After five decades of fighting, and an estimated 260,000 deaths, the conflict between Colombia and the rebel group FARC is at an end. A peace agreement that was narrowly rejected in a referendum has been revised, amended and approved. But now the process moves to the delicate post-conflict phase – implementing the agreement in pursuit of lasting peace.
One major part of the peace agreement focuses on the difficult task of providing justice for victims. Allowing impunity for serious crimes committed during the conflict would jeopardise attempts to build a stable future. Post-conflict war crimes trials strengthen a society’s political identity as a state which abides by the rule of law. They also provide a measure of accountability for crimes suffered by the Colombian people.
But this kind of transitional justice process takes place in the context of a fragile political balance of power. In these circumstances, states may appear unwilling or unable to punish those most responsible. In Colombia, there are signs that following the referendum, certain provisions of the transitional justice agreement have been made ambiguous or watered down.
To this end, Colombia has been given a rare warning by the International Criminal Court (ICC). Fatou Bensouda, the court’s prosecutor, said that only by adhering to “the promise of accountability” can Colombia “reap the full dividends of peace”.
One of Colombia’s obligations as a signed up member state of the ICC means punishing those “most responsible” for international crimes. Often these will likely be military commanders or superiors, rather than the direct perpetrators of violence. For the ICC, a person will be considered criminally responsible if they “order, solicit or induce” the commission of international crimes.
Military commanders will be criminally responsible for crimes committed by forces under their effective command and control. This includes occasions when they knew or should have known that their forces were “committing or about to commit” crimes. Non-military commanders will be criminally responsible when they knew, or consciously disregarded, information which clearly indicated the commission of crimes.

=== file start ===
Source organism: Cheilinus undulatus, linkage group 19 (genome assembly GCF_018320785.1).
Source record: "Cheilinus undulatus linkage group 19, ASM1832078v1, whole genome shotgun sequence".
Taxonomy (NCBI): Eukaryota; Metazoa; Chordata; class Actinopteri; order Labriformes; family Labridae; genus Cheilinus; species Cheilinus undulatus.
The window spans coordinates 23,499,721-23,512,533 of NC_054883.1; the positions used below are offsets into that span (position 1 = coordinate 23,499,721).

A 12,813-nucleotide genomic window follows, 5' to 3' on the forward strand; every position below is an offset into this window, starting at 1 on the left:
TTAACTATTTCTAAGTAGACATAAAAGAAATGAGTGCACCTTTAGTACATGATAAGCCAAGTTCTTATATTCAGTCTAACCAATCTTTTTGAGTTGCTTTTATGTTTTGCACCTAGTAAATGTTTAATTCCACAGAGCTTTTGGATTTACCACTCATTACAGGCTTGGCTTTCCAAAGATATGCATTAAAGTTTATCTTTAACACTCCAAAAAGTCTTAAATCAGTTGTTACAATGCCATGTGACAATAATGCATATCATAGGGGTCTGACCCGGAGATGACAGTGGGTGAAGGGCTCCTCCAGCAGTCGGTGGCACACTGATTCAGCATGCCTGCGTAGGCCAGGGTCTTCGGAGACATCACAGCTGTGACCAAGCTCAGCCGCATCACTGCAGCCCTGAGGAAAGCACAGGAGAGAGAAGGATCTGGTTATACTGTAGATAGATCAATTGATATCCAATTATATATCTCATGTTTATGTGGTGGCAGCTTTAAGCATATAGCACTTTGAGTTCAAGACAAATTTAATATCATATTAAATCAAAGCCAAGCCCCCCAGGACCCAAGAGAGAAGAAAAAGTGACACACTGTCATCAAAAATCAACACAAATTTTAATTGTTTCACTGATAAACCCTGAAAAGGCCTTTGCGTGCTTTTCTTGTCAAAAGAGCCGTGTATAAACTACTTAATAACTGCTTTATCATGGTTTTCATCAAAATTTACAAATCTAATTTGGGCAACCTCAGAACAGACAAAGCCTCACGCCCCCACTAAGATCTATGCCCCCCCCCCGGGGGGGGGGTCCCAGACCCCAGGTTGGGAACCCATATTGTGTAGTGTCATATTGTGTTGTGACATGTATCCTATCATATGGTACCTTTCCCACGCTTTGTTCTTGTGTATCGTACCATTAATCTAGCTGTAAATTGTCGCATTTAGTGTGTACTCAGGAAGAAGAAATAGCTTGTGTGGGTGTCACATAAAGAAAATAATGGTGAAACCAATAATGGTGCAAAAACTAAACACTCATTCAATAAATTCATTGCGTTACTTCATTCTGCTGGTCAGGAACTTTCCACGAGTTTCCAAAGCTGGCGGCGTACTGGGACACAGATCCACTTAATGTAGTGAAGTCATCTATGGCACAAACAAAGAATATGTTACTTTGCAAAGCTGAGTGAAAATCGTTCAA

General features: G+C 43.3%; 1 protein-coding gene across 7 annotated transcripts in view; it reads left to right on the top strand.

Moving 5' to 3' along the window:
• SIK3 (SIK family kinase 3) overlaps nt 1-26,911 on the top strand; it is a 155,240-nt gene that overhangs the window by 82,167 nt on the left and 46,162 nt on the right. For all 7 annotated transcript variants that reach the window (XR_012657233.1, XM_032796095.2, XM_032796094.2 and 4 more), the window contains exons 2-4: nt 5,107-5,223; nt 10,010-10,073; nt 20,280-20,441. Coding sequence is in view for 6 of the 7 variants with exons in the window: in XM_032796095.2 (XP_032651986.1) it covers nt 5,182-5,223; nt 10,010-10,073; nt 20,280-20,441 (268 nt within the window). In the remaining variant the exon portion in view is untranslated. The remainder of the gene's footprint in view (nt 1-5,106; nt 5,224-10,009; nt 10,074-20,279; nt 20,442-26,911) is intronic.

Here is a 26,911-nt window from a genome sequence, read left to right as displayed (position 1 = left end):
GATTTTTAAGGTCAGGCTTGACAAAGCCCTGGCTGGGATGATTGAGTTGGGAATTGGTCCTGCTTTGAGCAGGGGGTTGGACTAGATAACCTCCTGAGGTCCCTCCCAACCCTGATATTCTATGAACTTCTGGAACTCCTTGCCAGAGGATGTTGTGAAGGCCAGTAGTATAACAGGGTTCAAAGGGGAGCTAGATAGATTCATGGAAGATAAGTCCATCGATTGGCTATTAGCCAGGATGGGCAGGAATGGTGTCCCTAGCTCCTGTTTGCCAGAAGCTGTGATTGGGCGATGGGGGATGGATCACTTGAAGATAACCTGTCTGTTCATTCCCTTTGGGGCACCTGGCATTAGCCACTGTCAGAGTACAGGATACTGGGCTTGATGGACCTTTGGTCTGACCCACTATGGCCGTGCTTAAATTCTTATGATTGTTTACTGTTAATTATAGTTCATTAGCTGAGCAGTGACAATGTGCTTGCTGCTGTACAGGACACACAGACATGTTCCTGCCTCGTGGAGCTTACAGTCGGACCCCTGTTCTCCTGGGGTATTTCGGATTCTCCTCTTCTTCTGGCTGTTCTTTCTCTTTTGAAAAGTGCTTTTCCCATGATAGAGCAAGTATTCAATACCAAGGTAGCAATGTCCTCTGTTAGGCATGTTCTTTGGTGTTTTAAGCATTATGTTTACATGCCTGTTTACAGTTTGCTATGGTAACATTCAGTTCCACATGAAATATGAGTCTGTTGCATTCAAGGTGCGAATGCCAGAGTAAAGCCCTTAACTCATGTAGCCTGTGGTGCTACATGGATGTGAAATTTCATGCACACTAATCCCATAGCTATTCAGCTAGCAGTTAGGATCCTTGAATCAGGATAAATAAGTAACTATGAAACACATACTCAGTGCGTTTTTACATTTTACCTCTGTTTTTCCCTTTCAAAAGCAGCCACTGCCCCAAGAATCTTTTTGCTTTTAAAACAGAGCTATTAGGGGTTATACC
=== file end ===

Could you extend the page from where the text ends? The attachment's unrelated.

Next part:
The parties involved in the Colombian peace process have agreed that international law is directly applicable to post-conflict disputes over human rights and criminality. But Bensouda correctly highlighted apparent confusion over how the law of command responsibility will be interpreted.
As Bensouda noted, the ICC definition allows prosecution of a military commander “as long as they have information that would have put them on notice”. This is the interpretation that the ICC adopted when it found the former vice-president of the Democratic Republic of the Congo, Jean Pierre Bemba, guilty of international crimes committed by his subordinates.
But some aspects of the Colombian peace agreement cast doubt over whether this interpretation will be followed, especially in relation to commanders of FARC. The agreement states that criminal responsibility of FARC commanders will be engaged only if they have “actual knowledge based on information available to them, before, during and after” the relevant criminal activity. This is a much higher standard of guilt than that which the ICC usually requires. As a result, it may be much harder to prove – and potentially allow those most responsible for international crimes to escape punishment.
The amendments to the Colombian peace agreement cast doubts on whether the government and FARC are fully committed to prosecuting those most responsible for international crimes.
If the newly formed Colombian Special Tribunal for Peace does indeed adopt an interpretation of the law which is at odds with the ICC, it may be declared “unwilling or unable” to prosecute those most responsible for perpetrating international crimes. There would then be a strong case for the ICC itself to issue the relevant arrest warrants.
There have been calls for the ICC to broaden its geographical scope. The Colombian case may serve as an opportunity to reinvigorate the ICC which has come under sustained criticism as an Afro-centric court. It would be only the second time the ICC had opened an investigation outside of Africa.
Much depends now on the people selected to sit in the relevant courts. A five-member committee will choose over 100 judges who will oversee the diverse chambers of the Special Tribunal for Peace. They should select brave judges who recognise that the prospects of long-lasting peace are harmed when only low-ranking soldiers are charged with crimes of the past. The whole point of transitional justice since the post-World War II Nuremberg trials is that those most responsible for the horrors of the past face justice. Individual criminal justice for international crimes rings hollow unless it is brave enough to pursue the people at the top.
Seb Eskauriatza does not work for, consult, own shares in or receive funding from any company or organisation that would benefit from this article, and has disclosed no relevant affiliations beyond the academic appointment above.